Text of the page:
Here's a place to talk about the relationships in your life whenever you want.
If you are related to, married to, or divorced from a narcissist, then you know how difficult it is reason with them.
Narcissists are masters at manipulation. They are often intelligent and charming when you first meet them. In the beginning, you hold them to high esteem. They're fully aware of this, of course, and they love to bask in your adulation. But once you catch on to their tactics and question behavior that is the opposite of their once-charming selves, they become deeply threatened. A narcissist will paint himself as a victim and you as his aggressor, expertly blaming you for the relationship's demise and all of the other misfortunes in his life.
You, as the codependent, try to reason with him, change his mind, or challenge every verbal assault point-by-point with the hope that the narcissist will snap out of his irrational behavior.
Maybe this time he will understand, you think.
If I explain it to him this way, he will get it. He can't be THAT close-minded; I'm going to tell him once more.
But the more you explain, the colder and more manipulative he becomes. He may talk to you like a child, as if you're stupid. And you can't even believe how a person can lack such empathy, so you explain more, trying harder and harder to make him "get it" — and the more you do that, the more it supports his narcissistic fantasies that he is better and smarter than anyone.
The constant attempts to explain or get some kind of emotional response with no return is what I call the "Narcissistic Vortex." It's a deep black hole that sucks you in, with no way out. And until you understand this, you are going to think you're crazy and unloved — or worse, that you aren't worthy of anyone else's love, so you end up staying with this person or being alone forever.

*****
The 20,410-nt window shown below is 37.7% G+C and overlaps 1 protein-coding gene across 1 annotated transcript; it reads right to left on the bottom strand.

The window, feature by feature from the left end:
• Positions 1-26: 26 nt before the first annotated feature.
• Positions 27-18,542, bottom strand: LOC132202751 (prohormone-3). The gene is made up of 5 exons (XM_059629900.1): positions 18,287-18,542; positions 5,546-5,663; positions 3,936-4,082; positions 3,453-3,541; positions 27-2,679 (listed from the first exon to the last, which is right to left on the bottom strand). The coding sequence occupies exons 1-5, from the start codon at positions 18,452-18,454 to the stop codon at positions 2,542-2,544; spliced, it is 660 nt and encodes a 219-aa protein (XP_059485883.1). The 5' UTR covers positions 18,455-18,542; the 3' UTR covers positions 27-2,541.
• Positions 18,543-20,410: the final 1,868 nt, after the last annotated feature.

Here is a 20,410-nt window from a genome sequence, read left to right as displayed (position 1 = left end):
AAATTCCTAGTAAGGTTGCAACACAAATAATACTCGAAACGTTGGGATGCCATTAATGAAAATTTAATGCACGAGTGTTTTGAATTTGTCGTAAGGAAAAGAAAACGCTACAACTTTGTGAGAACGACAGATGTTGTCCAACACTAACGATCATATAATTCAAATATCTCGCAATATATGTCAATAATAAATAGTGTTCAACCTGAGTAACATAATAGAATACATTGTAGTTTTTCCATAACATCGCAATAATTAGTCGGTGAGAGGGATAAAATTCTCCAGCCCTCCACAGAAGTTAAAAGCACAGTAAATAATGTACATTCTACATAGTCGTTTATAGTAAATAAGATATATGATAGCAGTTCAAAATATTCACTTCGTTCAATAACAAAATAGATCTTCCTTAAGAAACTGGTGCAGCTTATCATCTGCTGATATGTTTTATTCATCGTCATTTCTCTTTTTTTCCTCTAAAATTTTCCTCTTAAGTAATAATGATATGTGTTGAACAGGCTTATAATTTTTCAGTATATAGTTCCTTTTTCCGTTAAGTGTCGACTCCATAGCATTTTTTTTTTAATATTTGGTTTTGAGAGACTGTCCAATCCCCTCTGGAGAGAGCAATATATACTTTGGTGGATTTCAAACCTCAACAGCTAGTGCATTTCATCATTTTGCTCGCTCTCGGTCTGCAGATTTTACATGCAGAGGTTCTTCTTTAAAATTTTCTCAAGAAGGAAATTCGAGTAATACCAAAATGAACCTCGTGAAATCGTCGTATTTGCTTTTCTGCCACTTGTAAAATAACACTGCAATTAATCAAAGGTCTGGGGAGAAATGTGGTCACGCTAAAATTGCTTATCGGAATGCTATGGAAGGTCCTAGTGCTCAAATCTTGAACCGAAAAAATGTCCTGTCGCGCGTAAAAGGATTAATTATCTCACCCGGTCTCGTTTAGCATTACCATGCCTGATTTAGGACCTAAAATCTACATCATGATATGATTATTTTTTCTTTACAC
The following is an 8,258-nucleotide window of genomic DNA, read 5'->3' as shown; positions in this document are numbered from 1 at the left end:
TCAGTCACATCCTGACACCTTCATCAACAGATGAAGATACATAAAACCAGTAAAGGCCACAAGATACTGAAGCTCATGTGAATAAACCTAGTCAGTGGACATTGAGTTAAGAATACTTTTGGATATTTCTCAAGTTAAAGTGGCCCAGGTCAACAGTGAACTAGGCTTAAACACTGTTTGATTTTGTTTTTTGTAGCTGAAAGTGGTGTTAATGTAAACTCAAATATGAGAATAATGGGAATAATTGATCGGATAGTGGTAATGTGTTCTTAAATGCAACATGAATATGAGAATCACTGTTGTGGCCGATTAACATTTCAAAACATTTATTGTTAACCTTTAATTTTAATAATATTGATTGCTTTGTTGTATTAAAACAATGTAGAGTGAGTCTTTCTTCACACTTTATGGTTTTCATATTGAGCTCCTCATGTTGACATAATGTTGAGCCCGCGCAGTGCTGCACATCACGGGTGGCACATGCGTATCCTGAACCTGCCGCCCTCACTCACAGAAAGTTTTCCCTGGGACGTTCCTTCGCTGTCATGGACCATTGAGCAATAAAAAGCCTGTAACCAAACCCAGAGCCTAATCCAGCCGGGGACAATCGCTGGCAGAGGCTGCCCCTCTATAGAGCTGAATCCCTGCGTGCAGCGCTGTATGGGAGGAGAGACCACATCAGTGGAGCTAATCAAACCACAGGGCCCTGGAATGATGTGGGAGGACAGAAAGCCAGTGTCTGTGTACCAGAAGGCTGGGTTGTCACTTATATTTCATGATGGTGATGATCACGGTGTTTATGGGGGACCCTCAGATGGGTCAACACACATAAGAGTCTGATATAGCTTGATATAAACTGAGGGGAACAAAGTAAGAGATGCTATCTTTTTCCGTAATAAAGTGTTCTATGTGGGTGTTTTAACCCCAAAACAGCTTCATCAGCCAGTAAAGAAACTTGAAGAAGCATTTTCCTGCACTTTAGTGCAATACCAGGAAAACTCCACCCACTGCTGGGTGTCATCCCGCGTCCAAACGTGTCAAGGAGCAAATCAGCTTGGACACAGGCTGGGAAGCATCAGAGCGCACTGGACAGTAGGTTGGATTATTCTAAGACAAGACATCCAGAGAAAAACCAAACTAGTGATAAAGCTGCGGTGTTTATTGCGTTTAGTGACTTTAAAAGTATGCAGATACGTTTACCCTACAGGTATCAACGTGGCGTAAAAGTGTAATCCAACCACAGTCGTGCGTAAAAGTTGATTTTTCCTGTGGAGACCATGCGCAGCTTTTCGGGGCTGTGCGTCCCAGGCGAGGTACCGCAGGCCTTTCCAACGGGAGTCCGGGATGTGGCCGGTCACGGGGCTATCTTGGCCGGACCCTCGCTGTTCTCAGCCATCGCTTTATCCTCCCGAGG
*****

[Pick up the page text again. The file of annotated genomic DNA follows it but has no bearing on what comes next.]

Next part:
If you are not married and are trying to end a relationship with a narcissist, then my expert advice is to have no contact with him. End the relationship cold turkey, as if giving up a very bad addiction.
But what if you are divorcing a narcissist, or you must endure a co-parenting relationship long term? How do you manage the constant manipulation, even as you try to get on with your life? He might blame you for the smallest mistakes (thereby raising his own self-worth), or criticize you for everything you do with the kids. And because he is SO grossly mistaken, you write him a long email explaining your actions, or you become engaged in a long texting battle.
And thus, you enter the Narcissistic Vortex.
You must remember, this vortex is a trap. By replying to him (no matter how negatively), it feeds his narcissistic supply — his false sense of self that he is better than you (or anyone else, for that matter).
So if the manipulation happens via email, for example, you must first ask yourself: Does it require a reply? Are there any crucial issues that really require your response, like financial matters during divorce or logistics with the children?
Unfortunately, narcissists can never write an email without making themselves look like a victim/martyr or passive-aggressively knocking your ability to function as an adult. The true secret to engaging with a narcissist is to give him little to no response. Reply with "yes" or "no," or merely factual replies like, "Yes, I am picking the kids up at 5 pm today." Ignore all other jabs or attempts to get a heated reaction from you.
If your narcissist wants to speak with you over the phone about certain matters, let him ask you questions for which a yes or no answer is required. If the conversation results in accusations or manipulation, simply say to him, "If you have anything to discuss with me, please put it in an email," and then hang up.
You will never change his mind. You will never get him to see your side of things. As long as you attempt to do so, you will forever be stuck in his vortex and unable to move on.
Reprinted with permission from YourTango. Want more? Check out these related stories: